The first automated gas trading solution
According to PEGAS operator Powernext, currently only one standard solution is available on the market for fully automated gas trading. The Periotheus autoTRADER from Austrian software company VisoTech supports spot trading of natural gas on PEGAS as well as electricity on major European exchanges such as EPEX SPOT and Nord Pool. As part of the company’s Periotheus Suite, the solution can be fully integrated with scheduling and balancing for seamless, efficient digitalisation of the entire business process.
The autoTRADER, already well established in the power industry, has been selected by a leading company in the Austrian gas market as a key part of their innovation and digitalisation efforts. With the innovative solution, companies can manage and visualise trading, and advanced customers can even develop their own trading algorithms.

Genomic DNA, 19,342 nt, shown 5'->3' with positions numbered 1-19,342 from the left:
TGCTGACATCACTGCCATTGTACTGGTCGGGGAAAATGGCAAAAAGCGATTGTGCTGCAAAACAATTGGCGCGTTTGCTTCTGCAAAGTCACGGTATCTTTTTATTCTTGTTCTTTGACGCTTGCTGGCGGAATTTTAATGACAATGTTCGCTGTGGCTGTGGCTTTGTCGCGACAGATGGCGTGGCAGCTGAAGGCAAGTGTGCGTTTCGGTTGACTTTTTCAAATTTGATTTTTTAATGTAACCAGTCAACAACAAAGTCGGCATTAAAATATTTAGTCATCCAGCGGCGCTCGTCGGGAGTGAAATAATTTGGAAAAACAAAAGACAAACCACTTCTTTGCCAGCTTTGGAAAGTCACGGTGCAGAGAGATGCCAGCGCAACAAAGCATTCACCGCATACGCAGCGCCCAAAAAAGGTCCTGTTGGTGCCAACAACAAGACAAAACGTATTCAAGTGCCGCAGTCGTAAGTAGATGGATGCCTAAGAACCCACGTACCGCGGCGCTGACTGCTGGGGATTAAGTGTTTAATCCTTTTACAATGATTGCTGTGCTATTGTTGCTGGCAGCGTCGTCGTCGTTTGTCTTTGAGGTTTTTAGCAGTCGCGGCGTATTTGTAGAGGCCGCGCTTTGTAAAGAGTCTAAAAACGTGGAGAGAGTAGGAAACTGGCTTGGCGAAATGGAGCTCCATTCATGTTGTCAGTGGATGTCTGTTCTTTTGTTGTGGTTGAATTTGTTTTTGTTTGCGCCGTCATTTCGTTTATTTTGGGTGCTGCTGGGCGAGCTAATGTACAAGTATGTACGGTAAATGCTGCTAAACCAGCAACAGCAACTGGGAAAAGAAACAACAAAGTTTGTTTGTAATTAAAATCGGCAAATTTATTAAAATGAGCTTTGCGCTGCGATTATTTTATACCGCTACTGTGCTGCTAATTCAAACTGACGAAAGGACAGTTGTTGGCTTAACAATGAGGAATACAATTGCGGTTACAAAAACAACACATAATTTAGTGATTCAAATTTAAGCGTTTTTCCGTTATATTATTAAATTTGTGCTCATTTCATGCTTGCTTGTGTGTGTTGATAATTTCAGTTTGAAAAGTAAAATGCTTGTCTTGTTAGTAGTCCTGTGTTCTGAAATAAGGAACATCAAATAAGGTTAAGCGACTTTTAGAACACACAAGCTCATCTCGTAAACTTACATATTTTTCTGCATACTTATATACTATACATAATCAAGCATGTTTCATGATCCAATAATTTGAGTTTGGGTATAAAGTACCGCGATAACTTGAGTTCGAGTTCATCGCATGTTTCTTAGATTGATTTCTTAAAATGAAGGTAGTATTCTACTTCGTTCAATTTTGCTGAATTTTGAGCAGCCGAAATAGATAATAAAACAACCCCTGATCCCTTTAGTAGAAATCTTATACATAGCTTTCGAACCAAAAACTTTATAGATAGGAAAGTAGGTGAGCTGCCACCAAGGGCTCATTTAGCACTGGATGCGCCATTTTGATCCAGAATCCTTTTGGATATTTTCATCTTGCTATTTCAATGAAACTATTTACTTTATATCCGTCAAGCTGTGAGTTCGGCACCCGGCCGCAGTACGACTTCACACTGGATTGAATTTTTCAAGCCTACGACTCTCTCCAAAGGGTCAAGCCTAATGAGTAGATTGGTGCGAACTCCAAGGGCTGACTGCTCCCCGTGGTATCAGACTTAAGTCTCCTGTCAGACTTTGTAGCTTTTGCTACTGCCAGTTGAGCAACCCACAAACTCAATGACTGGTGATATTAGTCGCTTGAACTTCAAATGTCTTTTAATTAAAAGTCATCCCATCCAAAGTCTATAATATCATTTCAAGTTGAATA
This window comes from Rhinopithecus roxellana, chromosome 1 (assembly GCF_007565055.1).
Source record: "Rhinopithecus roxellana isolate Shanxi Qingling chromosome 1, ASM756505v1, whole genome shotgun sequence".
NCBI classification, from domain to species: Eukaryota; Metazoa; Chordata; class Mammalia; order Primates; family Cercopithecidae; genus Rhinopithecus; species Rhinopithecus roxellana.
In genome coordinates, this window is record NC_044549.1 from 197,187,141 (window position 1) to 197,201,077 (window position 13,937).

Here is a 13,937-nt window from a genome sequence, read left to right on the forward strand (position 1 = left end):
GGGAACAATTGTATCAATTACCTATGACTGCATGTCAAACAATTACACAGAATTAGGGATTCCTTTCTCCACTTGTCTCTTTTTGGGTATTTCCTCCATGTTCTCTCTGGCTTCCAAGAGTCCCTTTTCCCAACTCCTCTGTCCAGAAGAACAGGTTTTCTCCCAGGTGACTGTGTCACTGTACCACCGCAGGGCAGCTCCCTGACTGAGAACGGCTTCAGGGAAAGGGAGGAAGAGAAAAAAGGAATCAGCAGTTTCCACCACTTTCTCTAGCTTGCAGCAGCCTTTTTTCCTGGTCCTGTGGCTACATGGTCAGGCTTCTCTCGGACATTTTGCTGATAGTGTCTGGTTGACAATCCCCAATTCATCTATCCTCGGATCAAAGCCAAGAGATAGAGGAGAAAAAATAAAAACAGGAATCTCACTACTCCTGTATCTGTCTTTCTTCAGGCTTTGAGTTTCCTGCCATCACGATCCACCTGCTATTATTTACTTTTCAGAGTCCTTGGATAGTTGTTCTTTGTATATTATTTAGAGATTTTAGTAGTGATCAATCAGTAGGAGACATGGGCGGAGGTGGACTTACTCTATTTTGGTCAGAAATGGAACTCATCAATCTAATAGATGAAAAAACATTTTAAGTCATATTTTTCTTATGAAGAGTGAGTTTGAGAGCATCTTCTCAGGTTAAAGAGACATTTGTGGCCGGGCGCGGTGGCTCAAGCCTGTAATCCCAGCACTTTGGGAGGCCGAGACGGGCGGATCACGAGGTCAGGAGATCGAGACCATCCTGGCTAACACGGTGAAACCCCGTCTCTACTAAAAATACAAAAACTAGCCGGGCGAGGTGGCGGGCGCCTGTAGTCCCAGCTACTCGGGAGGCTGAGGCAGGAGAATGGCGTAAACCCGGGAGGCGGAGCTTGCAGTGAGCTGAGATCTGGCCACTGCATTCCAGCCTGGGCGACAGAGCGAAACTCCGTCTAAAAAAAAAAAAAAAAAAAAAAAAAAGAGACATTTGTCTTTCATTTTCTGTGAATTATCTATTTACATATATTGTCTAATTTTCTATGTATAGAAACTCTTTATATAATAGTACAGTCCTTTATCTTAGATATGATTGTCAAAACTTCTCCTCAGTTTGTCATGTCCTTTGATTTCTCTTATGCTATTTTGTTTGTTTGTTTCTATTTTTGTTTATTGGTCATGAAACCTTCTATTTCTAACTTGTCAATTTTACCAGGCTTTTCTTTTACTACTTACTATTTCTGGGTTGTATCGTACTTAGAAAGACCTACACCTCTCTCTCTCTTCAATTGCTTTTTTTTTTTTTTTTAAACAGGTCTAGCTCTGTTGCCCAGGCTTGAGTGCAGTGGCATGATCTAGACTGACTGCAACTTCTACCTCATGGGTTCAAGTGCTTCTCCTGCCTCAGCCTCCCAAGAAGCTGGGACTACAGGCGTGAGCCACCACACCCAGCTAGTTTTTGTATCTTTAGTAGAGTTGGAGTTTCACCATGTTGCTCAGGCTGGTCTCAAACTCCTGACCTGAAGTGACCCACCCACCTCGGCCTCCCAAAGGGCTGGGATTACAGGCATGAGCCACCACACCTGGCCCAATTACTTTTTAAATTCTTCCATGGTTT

Most importantly, fully automated trading gives players in the natural gas market the ability to keep up with the accelerating pace of change in their field, remaining competitive even as the market becomes more challenging and goes increasingly digital.
Given the rapid increase in intraday trading volumes, natural gas companies are considering algo-trading to gain a competitive advantage. In doing so, they must ensure that their automated trading solution is able to cope with the particular complexities of the natural gas market and to keep pace with the accelerating pace of change. The reward for the well-executed digitalisation of trading is the ability to instantly respond to market events, day or night, without the added expense of a night shift. Businesses can leverage arbitrage opportunities and assets such as storage and transportation capabilities to squeeze every penny and ensure the highest margins possible.
Article published in: e|m|w Issue 4|2018, August 1, 2018; © 2018 energate gmbh.
You can download the original article (in German) in PDF format.